In recent weeks, most California counties have been following Governor Newsom’s Resilience Roadmap, a four stage county-by-county plan to re-open businesses and public spaces previously closed to slow the spread of COVID-19. As of June 12, many counties began permitting fitness facilities, which Yoga Alliance interprets to include yoga studios, to re-open, provided that certain health and safety measures are in place.
Our California members should understand how your county is handling re-opening, including the health and safety rules for businesses. To support our members navigating this dynamic situation, we have summarized the state’s re-opening plan and guidelines and will provide updates for members as the landscape continues to change.
As you know, on March 15, Yoga Alliance issued a recommendation that in-person yoga instruction cease in locations where social distancing had become the requirement or the norm. In issuing this recommendation, we called upon yoga professionals to consider the roles they play in their communities as civic leaders, trusted advisors, and holders of wisdom, and to prioritize the health and safety of their communities. We still stand by the spirit of this recommendation.
Further, as states began lifting restrictions, on April 30, Yoga Alliance issued Best Practice Recommendations to guide our community’s re-opening and recovery. These best practices recommendations for yoga schools, businesses, and professionals are designed to support individual planning and decision-making to prioritize the health and safety of yoga teachers, students, practitioners, and our communities.
Understanding California’s Re-Opening Stages & Health and Safety Guidelines for Businesses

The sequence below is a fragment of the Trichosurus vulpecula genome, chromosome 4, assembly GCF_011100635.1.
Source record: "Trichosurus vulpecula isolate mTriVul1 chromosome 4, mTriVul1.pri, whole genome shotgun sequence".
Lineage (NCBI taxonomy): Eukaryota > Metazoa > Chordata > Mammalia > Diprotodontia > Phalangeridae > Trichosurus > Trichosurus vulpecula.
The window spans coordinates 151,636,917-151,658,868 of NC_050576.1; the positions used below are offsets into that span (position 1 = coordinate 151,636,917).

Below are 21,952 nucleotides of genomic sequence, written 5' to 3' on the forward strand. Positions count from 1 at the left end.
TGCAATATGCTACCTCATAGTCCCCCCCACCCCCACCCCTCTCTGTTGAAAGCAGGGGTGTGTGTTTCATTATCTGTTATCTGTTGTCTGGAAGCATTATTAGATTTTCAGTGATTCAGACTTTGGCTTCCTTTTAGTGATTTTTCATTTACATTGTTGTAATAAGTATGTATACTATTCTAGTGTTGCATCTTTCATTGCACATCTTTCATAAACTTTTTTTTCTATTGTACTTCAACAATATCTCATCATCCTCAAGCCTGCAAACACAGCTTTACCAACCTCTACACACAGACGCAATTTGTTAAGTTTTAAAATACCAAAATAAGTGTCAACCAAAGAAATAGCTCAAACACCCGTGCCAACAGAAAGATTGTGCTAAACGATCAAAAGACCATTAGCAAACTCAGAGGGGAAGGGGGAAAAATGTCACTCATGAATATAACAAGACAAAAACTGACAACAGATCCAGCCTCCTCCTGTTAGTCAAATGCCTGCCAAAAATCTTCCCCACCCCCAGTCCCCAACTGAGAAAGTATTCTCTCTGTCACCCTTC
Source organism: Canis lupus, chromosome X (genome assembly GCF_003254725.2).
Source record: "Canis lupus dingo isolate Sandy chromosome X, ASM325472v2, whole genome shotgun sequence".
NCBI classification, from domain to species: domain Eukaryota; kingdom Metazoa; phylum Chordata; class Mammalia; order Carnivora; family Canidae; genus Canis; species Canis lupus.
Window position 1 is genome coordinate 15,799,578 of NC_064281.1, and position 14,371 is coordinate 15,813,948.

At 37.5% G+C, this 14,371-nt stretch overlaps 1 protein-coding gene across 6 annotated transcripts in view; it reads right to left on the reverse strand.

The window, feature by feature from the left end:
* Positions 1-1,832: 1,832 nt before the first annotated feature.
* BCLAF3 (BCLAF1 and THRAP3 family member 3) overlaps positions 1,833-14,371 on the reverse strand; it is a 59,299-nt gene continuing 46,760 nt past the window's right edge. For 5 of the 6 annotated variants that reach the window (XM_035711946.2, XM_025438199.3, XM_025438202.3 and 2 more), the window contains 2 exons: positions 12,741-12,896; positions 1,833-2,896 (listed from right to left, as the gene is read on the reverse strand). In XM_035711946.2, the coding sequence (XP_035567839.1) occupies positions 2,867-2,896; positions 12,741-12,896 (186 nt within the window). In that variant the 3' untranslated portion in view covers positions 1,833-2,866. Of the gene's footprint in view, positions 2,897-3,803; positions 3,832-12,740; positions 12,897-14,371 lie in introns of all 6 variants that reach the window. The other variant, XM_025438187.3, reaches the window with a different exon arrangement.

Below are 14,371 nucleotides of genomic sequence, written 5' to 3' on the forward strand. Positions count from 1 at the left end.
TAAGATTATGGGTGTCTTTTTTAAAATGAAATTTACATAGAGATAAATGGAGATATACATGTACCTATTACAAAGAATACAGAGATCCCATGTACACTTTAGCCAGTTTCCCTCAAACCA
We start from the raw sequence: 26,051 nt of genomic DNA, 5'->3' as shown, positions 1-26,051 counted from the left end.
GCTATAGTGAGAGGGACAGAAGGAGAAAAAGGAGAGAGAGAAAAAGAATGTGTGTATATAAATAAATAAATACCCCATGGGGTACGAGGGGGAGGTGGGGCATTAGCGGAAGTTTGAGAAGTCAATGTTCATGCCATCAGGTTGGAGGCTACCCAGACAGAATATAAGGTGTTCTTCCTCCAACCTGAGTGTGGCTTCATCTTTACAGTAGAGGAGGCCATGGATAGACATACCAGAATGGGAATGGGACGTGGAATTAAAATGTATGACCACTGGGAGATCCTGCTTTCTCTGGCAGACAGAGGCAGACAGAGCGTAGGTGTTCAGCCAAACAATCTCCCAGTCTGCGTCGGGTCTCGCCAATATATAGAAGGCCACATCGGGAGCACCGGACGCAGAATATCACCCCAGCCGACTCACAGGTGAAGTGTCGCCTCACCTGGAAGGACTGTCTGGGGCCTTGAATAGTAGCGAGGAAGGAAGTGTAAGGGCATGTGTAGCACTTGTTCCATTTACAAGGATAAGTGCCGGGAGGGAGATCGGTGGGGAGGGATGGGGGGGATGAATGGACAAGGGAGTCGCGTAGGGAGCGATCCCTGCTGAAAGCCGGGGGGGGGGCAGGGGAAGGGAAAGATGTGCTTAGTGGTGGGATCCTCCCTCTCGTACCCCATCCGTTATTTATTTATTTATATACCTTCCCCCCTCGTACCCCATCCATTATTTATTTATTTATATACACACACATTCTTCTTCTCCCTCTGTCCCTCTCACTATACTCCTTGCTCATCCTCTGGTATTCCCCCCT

How does California’s re-opening plan work?
California’s re-opening plan, known as the Resilience Roadmap, identifies four stages, with the first being the most restrictive and the last representing an easing of all restrictions and lifting of the statewide stay at home order. Under each progressive stage, additional sectors, businesses, and activities, are permitted to re-open with health and safety adaptations. Currently, the entire state of California is in Stage 2, during which “lower risk workplaces,” including retail, manufacturing, and some offices, may resume in-person operations.
The re-opening plan, however, allows for county-by-county variations. California counties that meet certain public health criteria may receive a “variance” and move more quickly through the Roadmap stages or even open businesses in a different order. Counties are also permitted to move more slowly through the stages and continue or implement more restrictive public health measures as necessary based on county conditions.
Because counties are moving at different speeds—and many are issuing their own re-opening rules—members are encouraged to check with their own county resources for up-to-date re-opening information. The Los Angeles Times is also tracking the status of public health restrictions across counties.
Which businesses are permitted to re-open and when?
Effective May 8, all California counties were permitted to re-open the following businesses and sectors with health and safety modifications:
- Curb-side retail
- Childcare for those outside of the essential workforce
- Office-based businesses (with telework remaining strongly encouraged)